Border Report

Report: Dozens of deaths in ICE custody — mostly healthy men — linked to delayed care or inadequate responses

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Farmville ICE Detention Center located in Farmville, Virginia. (Photo: Paul Caffrey/ICE via DVIDS)

EL PASO, Texas (Border Report) — An analysis of deaths at migrant detention facilities found significant violations of internal medical care standards.

Researchers at the University of Southern California examined the deaths of 55 people who died in U.S. Immigration and Customs Enforcement custody and found delayed or inappropriate care and/or inadequate or no response to abnormal vital signs.

The results were published JAMA Network Open.

Researchers also found that ICE violated its internal medical care standards in 78% of the 55 cases — which occurred between 2011 and 2018, primarily in relatively young and healthy men. In all, 71 individuals died while in ICE detention in that period.

“The ICE medical care team minimized or dismissed signs and symptoms of critical illness,” first author Molly Grassini, a physician in the Department of Emergency Medicine at the Keck School of Medicine of USC and Los Angeles County+USC Medical Center, said in a USC news release. “It is possible that these deaths might have been avoided if these concerns had been addressed.”

In multiple cases, researchers found, detention facility staff or other detainees raised concerns about a person’s health to a superior or staff member before that person’s death.

ICE has not responded to requests from Border Report for comment.

Researchers reported finding that 47 of the 55 deaths they analyzed were due to medical causes and eight due to suicide. The average age at death was 42.7 years, and the individuals (85.5% of whom were men) had lived in the U.S. an average of 15.8 years before spending a median of 39 days in custody before they died.

Medical staff often ignored vital signs, such as abnormal heart rates and blood pressure. According to one documented case in the report, a man with flu-like symptoms who grew increasingly ill was given supplemental oxygen only intermittently and not as directed by the advising physician. The death report also showed instances of oxygen levels not documented, nurses not notifying a physician of low oxygen levels, and oxygen levels not adequately monitored following administration of supplemental oxygen.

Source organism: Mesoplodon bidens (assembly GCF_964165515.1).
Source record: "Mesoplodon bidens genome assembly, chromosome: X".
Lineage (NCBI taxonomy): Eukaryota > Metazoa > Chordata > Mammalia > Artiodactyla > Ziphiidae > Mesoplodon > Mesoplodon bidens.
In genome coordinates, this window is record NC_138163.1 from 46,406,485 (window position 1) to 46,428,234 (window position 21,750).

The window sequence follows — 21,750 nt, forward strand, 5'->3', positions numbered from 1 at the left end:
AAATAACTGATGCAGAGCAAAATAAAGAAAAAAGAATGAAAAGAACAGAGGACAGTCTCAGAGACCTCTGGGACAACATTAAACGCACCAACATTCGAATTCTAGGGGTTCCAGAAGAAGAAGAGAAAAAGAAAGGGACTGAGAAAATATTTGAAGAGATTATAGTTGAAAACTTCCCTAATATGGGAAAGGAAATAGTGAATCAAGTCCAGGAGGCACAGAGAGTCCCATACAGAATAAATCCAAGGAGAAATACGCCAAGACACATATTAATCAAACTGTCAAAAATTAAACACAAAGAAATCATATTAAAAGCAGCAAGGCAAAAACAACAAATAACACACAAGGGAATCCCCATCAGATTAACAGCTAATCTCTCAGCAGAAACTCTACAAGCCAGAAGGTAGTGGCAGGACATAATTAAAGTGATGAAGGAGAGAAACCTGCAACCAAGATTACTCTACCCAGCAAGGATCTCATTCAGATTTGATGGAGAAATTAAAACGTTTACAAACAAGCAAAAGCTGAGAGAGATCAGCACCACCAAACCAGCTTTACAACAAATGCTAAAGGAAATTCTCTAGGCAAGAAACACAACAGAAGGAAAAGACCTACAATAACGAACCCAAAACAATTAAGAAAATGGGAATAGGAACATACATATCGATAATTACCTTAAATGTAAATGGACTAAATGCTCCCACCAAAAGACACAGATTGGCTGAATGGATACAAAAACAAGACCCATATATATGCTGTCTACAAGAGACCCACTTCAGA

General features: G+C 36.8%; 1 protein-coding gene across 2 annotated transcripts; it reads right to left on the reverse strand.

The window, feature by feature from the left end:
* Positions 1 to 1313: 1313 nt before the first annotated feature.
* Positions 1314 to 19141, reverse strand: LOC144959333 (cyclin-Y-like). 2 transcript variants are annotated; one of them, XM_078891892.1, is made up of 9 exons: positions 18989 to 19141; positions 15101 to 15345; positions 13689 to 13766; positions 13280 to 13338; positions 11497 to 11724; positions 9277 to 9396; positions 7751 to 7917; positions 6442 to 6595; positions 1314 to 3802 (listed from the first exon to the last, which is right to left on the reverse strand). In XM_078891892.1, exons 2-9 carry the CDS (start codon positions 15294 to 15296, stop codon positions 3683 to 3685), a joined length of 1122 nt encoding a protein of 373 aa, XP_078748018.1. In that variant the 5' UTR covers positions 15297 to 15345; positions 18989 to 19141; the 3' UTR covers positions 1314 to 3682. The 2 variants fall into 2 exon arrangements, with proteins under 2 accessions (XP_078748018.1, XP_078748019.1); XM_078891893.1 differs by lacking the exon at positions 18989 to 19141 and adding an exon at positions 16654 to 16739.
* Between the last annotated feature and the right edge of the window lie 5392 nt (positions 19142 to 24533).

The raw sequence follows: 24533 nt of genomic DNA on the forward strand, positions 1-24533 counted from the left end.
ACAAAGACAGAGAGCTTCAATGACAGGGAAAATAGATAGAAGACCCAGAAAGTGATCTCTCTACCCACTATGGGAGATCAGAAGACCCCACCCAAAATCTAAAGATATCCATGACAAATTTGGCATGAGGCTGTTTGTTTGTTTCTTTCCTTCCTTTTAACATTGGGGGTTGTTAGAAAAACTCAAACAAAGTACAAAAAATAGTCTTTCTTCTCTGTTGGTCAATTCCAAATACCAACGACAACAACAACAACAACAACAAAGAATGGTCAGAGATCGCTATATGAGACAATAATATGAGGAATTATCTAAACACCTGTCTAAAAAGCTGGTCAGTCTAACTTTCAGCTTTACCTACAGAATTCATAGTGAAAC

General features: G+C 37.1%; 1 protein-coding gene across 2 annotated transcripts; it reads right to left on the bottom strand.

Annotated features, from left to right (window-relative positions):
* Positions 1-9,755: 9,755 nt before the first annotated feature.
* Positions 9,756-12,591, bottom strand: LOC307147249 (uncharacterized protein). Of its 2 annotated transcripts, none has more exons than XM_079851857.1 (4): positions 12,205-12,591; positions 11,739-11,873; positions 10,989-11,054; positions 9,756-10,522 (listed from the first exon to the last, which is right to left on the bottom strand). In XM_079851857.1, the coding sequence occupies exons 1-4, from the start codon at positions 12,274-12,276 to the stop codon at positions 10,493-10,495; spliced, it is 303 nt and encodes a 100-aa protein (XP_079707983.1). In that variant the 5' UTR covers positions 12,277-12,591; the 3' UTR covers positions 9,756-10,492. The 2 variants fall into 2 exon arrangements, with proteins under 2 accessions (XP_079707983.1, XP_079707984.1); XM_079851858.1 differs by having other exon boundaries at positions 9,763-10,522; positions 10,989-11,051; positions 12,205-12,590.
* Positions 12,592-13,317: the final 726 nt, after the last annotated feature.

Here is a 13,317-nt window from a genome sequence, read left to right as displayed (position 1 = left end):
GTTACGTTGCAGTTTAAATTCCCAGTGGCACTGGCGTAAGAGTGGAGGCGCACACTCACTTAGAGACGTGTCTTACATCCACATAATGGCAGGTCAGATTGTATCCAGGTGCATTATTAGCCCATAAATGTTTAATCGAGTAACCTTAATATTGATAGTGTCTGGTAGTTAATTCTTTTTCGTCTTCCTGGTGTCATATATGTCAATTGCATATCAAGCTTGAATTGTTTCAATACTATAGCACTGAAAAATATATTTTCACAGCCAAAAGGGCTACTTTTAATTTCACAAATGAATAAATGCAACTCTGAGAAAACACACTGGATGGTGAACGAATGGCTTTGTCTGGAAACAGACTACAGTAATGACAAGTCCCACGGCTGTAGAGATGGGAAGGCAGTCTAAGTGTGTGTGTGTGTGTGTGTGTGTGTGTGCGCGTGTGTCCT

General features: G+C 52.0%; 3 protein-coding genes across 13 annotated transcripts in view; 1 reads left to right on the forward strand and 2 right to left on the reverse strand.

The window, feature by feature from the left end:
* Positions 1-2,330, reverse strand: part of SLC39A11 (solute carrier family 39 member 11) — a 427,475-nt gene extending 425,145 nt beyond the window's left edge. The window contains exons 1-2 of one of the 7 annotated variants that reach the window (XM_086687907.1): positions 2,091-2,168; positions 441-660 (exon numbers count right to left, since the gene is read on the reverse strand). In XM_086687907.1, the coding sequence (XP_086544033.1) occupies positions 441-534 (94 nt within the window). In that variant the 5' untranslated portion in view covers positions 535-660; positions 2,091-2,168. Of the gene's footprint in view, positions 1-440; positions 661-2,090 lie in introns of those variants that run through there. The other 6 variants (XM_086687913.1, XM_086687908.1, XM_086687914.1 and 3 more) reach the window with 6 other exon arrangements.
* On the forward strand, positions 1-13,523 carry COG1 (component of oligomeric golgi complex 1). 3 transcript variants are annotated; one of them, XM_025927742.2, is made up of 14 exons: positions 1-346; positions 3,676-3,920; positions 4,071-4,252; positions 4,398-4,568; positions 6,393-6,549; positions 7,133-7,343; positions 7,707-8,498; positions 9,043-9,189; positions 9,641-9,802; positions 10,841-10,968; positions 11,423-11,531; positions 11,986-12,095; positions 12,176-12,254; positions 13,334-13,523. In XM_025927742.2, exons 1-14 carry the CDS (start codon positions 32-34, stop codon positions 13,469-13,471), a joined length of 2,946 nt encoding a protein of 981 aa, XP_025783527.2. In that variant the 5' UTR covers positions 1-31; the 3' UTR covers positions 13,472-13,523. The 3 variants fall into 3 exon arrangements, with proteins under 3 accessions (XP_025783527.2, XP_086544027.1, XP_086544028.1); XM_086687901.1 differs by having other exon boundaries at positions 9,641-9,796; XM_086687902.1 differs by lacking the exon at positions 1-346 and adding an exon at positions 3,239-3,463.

In their conclusion, researchers recommended that the Department of Homeland Security officials ensure timely, public, and transparent reporting, along with independent medical reviews, of all deaths in ICE detention facilities as well as those that occur within one week of release.

“Facilities with recurrent violations should undergo targeted rehabilitation and close monitoring. Those that are unable to meet predetermined benchmarks and fail to implement acceptable corrective action should be faced with penalties including possible closure,” senior and corresponding author Parveen Parmar, an associate professor of clinical emergency medicine at the Keck School of Medicine, said in a news release. “These processes are vital to ensuring that the dignity and health of the detained population are respected.”

As of July 8, ICE held 27,217 people in detention, according to Syracuse University’s Transactional Research Access Clearinghouse, which tracks immigration statistics. Of those, 79.6% have no criminal record.

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